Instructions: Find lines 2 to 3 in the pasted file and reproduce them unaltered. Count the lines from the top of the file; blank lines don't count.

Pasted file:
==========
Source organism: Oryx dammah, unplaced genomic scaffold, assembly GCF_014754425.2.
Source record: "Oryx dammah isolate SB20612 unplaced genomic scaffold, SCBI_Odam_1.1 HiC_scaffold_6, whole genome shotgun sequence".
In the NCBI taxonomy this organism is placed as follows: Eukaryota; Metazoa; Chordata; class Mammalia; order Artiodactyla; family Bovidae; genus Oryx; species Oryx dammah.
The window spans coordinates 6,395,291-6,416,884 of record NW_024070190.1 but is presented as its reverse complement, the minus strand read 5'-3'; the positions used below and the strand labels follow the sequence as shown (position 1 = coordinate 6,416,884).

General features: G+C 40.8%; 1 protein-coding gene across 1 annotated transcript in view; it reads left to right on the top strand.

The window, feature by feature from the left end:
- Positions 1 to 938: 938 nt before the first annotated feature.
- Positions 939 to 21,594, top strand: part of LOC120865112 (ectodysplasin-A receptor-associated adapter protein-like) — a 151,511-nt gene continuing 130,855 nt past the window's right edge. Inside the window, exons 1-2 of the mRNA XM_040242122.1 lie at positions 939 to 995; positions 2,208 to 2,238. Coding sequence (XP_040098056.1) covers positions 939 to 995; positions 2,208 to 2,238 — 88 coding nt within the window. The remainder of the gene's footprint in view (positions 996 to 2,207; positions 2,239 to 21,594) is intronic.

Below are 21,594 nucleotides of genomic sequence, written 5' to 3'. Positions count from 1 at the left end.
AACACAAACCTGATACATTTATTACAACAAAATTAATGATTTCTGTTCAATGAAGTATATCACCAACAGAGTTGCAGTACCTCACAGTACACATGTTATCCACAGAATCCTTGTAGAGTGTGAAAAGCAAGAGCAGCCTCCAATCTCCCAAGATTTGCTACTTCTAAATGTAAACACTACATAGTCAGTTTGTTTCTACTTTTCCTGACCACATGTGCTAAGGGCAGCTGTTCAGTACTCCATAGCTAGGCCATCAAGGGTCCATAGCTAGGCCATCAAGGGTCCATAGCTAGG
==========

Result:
Source record: "Oryx dammah isolate SB20612 unplaced genomic scaffold, SCBI_Odam_1.1 HiC_scaffold_6, whole genome shotgun sequence".
In the NCBI taxonomy this organism is placed as follows: Eukaryota; Metazoa; Chordata; class Mammalia; order Artiodactyla; family Bovidae; genus Oryx; species Oryx dammah.